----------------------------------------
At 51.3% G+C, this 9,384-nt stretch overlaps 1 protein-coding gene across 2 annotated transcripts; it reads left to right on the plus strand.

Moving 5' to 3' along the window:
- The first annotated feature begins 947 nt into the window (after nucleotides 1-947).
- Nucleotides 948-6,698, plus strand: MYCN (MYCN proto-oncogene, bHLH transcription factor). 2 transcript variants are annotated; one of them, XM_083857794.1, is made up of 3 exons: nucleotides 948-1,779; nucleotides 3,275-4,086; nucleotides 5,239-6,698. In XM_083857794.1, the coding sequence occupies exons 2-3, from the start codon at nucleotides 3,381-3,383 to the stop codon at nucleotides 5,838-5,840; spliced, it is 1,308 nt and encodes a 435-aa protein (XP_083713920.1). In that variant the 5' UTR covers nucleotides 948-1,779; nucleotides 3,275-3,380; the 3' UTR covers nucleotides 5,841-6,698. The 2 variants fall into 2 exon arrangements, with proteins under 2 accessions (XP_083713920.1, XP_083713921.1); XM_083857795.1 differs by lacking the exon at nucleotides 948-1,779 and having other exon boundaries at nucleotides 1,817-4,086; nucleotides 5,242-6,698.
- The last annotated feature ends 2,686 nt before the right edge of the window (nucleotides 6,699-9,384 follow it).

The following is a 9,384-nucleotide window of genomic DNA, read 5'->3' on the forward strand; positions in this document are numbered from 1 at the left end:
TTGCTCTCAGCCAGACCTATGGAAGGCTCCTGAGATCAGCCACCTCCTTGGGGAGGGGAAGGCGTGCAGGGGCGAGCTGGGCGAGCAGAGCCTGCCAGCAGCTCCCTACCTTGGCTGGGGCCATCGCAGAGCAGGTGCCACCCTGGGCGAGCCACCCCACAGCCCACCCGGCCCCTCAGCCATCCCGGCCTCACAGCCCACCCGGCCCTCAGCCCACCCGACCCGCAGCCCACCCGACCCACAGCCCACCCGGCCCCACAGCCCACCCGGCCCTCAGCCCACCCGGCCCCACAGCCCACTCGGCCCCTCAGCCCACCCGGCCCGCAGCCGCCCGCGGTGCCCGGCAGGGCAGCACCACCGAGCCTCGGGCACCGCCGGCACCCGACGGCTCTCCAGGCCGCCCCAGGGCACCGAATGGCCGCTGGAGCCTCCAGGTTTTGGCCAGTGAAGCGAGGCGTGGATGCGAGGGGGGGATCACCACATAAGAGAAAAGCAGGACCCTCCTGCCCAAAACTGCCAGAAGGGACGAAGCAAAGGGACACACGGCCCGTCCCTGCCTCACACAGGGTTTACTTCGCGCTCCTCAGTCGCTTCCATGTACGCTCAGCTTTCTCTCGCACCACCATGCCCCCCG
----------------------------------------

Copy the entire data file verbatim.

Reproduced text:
At 51.3% G+C, this 9,384-nt stretch overlaps 1 protein-coding gene across 2 annotated transcripts; it reads left to right on the plus strand.

Moving 5' to 3' along the window:
- The first annotated feature begins 947 nt into the window (after nucleotides 1-947).
- Nucleotides 948-6,698, plus strand: MYCN (MYCN proto-oncogene, bHLH transcription factor). 2 transcript variants are annotated; one of them, XM_083857794.1, is made up of 3 exons: nucleotides 948-1,779; nucleotides 3,275-4,086; nucleotides 5,239-6,698. In XM_083857794.1, the coding sequence occupies exons 2-3, from the start codon at nucleotides 3,381-3,383 to the stop codon at nucleotides 5,838-5,840; spliced, it is 1,308 nt and encodes a 435-aa protein (XP_083713920.1). In that variant the 5' UTR covers nucleotides 948-1,779; nucleotides 3,275-3,380; the 3' UTR covers nucleotides 5,841-6,698. The 2 variants fall into 2 exon arrangements, with proteins under 2 accessions (XP_083713920.1, XP_083713921.1); XM_083857795.1 differs by lacking the exon at nucleotides 948-1,779 and having other exon boundaries at nucleotides 1,817-4,086; nucleotides 5,242-6,698.
- The last annotated feature ends 2,686 nt before the right edge of the window (nucleotides 6,699-9,384 follow it).

The following is a 9,384-nucleotide window of genomic DNA, read 5'->3' on the forward strand; positions in this document are numbered from 1 at the left end:
TTGCTCTCAGCCAGACCTATGGAAGGCTCCTGAGATCAGCCACCTCCTTGGGGAGGGGAAGGCGTGCAGGGGCGAGCTGGGCGAGCAGAGCCTGCCAGCAGCTCCCTACCTTGGCTGGGGCCATCGCAGAGCAGGTGCCACCCTGGGCGAGCCACCCCACAGCCCACCCGGCCCCTCAGCCATCCCGGCCTCACAGCCCACCCGGCCCTCAGCCCACCCGACCCGCAGCCCACCCGACCCACAGCCCACCCGGCCCCACAGCCCACCCGGCCCTCAGCCCACCCGGCCCCACAGCCCACTCGGCCCCTCAGCCCACCCGGCCCGCAGCCGCCCGCGGTGCCCGGCAGGGCAGCACCACCGAGCCTCGGGCACCGCCGGCACCCGACGGCTCTCCAGGCCGCCCCAGGGCACCGAATGGCCGCTGGAGCCTCCAGGTTTTGGCCAGTGAAGCGAGGCGTGGATGCGAGGGGGGGATCACCACATAAGAGAAAAGCAGGACCCTCCTGCCCAAAACTGCCAGAAGGGACGAAGCAAAGGGACACACGGCCCGTCCCTGCCTCACACAGGGTTTACTTCGCGCTCCTCAGTCGCTTCCATGTACGCTCAGCTTTCTCTCGCACCACCATGCCCCCCG